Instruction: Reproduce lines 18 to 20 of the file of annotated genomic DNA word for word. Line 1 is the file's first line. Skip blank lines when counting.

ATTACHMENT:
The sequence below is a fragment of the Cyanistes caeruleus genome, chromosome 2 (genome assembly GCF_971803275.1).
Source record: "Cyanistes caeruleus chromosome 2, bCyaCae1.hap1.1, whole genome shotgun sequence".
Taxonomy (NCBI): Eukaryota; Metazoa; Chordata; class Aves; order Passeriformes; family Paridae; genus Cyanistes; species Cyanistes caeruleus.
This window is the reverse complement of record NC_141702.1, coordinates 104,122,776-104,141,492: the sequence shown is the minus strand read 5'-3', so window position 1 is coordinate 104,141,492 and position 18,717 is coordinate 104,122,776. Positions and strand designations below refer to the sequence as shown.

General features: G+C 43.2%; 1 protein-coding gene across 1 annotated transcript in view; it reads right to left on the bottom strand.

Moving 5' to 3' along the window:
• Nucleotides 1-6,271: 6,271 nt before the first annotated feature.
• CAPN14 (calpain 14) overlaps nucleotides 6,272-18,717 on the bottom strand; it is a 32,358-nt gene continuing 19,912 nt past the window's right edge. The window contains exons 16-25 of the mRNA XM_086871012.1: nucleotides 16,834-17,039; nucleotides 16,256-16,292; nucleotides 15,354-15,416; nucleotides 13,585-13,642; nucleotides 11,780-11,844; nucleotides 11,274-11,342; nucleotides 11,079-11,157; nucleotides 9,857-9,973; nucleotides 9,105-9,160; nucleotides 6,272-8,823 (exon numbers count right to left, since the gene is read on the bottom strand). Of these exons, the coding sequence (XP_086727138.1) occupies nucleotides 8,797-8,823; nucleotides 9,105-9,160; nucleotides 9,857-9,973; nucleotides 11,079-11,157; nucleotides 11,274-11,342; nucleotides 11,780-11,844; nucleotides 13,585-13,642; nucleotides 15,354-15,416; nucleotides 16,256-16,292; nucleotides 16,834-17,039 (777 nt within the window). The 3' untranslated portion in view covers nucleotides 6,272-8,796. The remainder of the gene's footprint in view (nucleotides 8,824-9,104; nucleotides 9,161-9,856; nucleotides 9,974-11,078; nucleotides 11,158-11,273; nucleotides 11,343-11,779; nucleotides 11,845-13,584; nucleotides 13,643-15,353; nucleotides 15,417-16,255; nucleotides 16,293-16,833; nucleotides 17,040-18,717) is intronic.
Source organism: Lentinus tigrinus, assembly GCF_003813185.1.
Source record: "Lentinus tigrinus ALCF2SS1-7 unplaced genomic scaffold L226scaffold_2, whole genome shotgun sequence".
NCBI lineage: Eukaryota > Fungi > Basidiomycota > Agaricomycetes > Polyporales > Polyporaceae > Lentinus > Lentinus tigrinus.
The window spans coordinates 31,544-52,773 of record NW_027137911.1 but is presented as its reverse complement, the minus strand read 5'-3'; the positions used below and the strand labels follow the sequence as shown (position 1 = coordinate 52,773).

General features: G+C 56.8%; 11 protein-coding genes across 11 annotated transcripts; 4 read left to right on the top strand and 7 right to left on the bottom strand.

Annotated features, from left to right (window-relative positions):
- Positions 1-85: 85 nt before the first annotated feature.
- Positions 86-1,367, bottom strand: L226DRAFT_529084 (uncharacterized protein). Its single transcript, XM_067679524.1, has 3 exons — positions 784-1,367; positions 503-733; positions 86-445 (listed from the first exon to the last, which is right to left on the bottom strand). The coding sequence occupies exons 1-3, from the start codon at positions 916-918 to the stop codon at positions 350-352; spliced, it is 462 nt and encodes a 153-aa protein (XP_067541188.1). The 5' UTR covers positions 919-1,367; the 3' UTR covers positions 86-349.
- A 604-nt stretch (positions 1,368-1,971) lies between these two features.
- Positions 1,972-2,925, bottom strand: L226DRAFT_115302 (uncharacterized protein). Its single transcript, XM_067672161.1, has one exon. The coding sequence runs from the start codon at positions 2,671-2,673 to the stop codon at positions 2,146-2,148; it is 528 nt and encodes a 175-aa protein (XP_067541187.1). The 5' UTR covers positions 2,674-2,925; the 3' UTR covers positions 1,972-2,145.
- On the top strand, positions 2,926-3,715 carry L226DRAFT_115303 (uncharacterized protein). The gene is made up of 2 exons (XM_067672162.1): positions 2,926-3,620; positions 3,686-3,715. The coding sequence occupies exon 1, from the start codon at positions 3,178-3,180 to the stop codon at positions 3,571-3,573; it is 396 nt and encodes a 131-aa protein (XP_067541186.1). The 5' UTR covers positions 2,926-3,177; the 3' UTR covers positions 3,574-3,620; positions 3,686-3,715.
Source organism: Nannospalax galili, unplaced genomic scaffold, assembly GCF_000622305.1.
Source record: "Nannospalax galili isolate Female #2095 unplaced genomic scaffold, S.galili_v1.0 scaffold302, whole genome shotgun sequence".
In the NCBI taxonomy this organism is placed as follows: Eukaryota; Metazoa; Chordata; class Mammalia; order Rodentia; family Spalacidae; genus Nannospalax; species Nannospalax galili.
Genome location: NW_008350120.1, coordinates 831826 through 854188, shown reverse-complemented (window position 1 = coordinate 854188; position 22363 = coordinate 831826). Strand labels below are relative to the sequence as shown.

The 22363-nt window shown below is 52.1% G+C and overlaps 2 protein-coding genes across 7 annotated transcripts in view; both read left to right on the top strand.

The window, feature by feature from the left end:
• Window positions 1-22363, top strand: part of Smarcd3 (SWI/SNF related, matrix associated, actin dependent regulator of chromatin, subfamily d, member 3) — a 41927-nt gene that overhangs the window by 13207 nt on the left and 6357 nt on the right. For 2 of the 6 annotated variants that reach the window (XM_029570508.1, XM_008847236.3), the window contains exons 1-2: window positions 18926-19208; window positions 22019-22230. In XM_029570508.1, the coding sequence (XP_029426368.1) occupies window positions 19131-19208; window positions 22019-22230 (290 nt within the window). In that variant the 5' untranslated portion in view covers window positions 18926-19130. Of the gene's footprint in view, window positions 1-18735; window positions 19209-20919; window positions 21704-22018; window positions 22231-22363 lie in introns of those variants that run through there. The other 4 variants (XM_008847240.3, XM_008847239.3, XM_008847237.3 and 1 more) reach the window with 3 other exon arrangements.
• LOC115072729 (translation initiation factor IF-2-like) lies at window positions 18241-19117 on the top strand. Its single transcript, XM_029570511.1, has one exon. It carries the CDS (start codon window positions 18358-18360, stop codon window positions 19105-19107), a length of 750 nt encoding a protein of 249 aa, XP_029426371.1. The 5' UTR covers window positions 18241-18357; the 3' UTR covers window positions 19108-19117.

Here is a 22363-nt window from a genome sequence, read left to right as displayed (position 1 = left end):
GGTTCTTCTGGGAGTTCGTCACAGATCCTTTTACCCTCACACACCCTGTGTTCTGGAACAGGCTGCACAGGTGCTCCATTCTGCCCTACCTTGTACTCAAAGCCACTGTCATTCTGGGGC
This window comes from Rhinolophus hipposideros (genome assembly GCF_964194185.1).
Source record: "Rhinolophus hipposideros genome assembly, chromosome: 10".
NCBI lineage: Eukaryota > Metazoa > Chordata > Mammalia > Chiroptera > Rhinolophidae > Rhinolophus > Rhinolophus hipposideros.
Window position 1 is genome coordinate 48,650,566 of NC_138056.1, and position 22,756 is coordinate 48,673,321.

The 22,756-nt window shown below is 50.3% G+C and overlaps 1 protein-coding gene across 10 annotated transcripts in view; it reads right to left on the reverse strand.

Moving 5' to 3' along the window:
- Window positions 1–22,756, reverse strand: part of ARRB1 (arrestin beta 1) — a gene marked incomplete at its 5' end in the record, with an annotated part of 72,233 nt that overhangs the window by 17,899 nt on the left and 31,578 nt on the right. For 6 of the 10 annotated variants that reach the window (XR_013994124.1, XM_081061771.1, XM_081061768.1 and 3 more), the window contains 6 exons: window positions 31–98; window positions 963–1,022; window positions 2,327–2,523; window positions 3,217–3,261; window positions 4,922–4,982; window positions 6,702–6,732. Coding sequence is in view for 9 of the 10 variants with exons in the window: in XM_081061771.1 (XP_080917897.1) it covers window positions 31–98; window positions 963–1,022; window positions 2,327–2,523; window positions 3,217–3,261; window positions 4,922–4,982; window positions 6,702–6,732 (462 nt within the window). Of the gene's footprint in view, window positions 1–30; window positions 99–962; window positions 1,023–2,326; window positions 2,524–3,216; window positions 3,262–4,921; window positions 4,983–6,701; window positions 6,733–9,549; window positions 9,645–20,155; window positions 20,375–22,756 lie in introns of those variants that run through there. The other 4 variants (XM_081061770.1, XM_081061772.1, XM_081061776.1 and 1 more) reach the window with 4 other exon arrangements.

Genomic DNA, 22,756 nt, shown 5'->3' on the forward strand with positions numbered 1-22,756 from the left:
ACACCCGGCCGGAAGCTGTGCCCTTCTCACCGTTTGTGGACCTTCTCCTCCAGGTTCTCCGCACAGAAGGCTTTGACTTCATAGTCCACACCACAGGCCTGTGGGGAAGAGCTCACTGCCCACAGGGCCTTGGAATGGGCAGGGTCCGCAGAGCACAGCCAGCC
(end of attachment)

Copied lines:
- Positions 1,972-2,925, bottom strand: L226DRAFT_115302 (uncharacterized protein). Its single transcript, XM_067672161.1, has one exon. The coding sequence runs from the start codon at positions 2,671-2,673 to the stop codon at positions 2,146-2,148; it is 528 nt and encodes a 175-aa protein (XP_067541187.1). The 5' UTR covers positions 2,674-2,925; the 3' UTR covers positions 1,972-2,145.
- On the top strand, positions 2,926-3,715 carry L226DRAFT_115303 (uncharacterized protein). The gene is made up of 2 exons (XM_067672162.1): positions 2,926-3,620; positions 3,686-3,715. The coding sequence occupies exon 1, from the start codon at positions 3,178-3,180 to the stop codon at positions 3,571-3,573; it is 396 nt and encodes a 131-aa protein (XP_067541186.1). The 5' UTR covers positions 2,926-3,177; the 3' UTR covers positions 3,574-3,620; positions 3,686-3,715.
Source organism: Nannospalax galili, unplaced genomic scaffold, assembly GCF_000622305.1.